I call the overly assertive type of anger “hydraulic rage,” which, when expressed, usually feels good for the person expressing themselves but leaves a trail of innocent bystanders who are left feeling battered, overwhelmed, and confused by the sheer force and volume of this type of anger expression. Usually, the person exhibiting this type of anger does not view it as a problem and may even consider it a professional asset; such people also are more likely to use intimidation and incivility in the normal course of business. The use of hydraulic anger can also spill over into other parts of life, especially when confronted by personal frustration or emotionally difficult people, topics or discussions at home, while driving, long lines at stores, or other personal activities.
Unexpressed anger also can have negative consequences. Individuals who carry around unexpressed anger may view themselves as conflict avoidant, neutral, or devoid of negative personal attributes. However, the anger they are suppressing can transform into passive-aggressive behaviors. It may include indirect expression of unhappiness and is often manifested via subtle and overt cues such as rolling one’s eyes, crossing one’s arms when another person is speaking, inappropriate humor, long periods of angry silence, cynical comments, hypocrisy, or being demeaning to others. As these behaviors accumulate, they lead to high levels of conflict in interpersonal and work relationships. The person may then be viewed as negative and untrustworthy.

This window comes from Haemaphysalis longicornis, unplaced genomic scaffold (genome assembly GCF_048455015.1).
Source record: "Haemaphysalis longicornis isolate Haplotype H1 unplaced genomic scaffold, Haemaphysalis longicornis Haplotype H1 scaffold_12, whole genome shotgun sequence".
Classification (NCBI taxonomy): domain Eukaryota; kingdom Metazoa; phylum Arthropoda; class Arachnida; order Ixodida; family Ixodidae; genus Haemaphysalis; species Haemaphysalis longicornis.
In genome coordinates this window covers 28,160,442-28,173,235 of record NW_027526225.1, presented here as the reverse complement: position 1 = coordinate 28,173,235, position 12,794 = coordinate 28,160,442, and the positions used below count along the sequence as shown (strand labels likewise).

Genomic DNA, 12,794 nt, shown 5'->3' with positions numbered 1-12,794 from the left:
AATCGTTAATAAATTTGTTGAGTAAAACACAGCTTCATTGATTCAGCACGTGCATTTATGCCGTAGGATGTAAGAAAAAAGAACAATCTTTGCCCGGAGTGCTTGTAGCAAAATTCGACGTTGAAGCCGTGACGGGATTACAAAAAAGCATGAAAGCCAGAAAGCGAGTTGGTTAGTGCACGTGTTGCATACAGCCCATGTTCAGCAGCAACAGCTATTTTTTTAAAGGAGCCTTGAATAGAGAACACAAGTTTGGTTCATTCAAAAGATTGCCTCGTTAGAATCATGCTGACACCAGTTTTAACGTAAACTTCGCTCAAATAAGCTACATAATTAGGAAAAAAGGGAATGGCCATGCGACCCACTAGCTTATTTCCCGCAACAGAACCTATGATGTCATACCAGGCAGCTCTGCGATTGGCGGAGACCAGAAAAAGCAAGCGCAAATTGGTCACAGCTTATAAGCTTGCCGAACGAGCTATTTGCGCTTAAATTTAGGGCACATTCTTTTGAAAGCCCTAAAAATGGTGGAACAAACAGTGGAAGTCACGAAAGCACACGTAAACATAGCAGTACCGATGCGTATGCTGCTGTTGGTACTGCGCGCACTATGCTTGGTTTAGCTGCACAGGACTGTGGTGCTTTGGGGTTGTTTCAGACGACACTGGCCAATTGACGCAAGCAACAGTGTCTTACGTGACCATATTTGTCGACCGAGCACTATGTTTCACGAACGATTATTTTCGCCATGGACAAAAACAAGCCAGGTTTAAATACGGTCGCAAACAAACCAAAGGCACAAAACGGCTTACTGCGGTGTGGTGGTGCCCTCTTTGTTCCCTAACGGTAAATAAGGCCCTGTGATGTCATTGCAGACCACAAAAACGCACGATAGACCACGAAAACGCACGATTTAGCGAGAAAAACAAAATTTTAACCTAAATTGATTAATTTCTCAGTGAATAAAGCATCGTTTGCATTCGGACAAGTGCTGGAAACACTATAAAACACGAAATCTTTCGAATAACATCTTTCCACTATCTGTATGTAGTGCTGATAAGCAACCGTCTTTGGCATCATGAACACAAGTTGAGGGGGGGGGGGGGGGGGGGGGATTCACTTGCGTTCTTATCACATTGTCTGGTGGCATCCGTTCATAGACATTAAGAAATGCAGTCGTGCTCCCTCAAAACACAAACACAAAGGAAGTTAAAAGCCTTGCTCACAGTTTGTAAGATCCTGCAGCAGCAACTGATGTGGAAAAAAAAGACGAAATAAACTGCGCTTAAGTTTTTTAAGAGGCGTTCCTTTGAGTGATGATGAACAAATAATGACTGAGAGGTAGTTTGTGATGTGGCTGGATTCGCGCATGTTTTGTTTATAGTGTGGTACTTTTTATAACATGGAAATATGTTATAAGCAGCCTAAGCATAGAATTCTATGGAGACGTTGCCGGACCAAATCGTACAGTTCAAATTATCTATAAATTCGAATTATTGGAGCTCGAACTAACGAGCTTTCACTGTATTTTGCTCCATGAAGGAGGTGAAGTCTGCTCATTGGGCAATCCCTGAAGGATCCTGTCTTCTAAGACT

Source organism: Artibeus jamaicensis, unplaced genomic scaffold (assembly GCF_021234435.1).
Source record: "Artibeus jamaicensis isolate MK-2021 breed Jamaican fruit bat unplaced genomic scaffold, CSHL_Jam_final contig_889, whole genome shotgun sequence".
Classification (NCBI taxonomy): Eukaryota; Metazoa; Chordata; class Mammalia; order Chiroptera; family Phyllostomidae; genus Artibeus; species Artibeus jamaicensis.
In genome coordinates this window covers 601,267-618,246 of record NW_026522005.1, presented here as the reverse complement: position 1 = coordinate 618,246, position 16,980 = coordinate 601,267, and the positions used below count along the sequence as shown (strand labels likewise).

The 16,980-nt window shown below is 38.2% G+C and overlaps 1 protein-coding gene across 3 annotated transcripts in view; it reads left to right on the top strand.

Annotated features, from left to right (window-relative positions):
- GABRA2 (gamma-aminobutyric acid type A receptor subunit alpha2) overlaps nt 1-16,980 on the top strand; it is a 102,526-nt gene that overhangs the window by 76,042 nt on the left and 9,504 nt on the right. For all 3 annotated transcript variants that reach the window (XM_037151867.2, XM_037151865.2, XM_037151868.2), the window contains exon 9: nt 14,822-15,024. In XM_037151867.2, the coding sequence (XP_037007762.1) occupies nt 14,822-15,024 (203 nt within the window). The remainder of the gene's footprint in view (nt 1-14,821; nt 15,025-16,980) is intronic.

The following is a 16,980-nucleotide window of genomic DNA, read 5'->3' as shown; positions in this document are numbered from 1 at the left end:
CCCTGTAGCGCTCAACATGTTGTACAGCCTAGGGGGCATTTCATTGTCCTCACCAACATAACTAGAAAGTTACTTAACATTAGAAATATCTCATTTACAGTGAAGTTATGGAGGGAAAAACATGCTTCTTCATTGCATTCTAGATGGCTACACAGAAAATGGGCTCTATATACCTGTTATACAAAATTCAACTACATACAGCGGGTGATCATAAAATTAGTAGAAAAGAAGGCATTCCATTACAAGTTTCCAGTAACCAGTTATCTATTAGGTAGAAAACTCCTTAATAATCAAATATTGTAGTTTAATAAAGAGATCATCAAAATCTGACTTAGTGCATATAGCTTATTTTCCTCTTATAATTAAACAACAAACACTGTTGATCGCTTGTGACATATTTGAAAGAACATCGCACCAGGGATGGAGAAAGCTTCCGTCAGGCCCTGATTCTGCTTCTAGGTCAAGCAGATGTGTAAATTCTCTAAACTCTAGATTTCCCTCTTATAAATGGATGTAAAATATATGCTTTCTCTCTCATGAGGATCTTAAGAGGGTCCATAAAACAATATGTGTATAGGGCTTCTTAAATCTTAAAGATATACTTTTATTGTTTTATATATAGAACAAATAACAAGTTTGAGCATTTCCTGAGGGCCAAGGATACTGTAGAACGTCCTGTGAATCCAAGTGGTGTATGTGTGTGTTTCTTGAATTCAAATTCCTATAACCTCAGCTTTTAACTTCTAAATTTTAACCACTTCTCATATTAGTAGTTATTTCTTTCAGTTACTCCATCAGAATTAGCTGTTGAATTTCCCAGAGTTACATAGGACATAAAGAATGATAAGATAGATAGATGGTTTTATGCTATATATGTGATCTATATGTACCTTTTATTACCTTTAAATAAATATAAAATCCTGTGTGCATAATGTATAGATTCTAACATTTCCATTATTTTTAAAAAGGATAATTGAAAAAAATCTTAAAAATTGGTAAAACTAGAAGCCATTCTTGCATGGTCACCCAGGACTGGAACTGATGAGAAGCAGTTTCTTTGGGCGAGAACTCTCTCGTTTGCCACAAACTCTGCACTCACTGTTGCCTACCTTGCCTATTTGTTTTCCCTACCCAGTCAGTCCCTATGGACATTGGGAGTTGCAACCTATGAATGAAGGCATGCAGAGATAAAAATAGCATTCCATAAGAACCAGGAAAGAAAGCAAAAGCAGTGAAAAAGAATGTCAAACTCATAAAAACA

Recently, I spoke with the spouse of an attorney who described anger issues at home as overwhelming, frightening, and leading to emotional distance and distrust of their partner. When the topic of anger comes up in their personal discussions, the lawyer-spouse claims that anger is an asset in the profession and cannot be turned off at home. However, habitual anger has many negative side effects. It leads to greater personal and professional isolation and less emotional intimacy and connection. Individuals in an angry person’s orbit may fear and avoid them to avoid emotional landmines and explosive episodes.
Normal Versus Toxic Anger
Although anger is a normal emotional state, it can vary greatly in intensity and expression among individuals. Some people may be predisposed to being touchy, irritable, and easily angered based on genetics. However, in most people, anger is learned from environmental cues, family system behaviors, and community and cultural expectations. Research does show that people who are easily angered often grow up in family systems that lack healthy emotional communication skills.
Culturally, anger may be encouraged or discouraged; gender norms may also play a role. As humans, we should all take inventory of how we display anger and unhappiness, whether this is learned or not, and whether our anger or unhappiness are causing problems in our day-to-day interpersonal and work lives.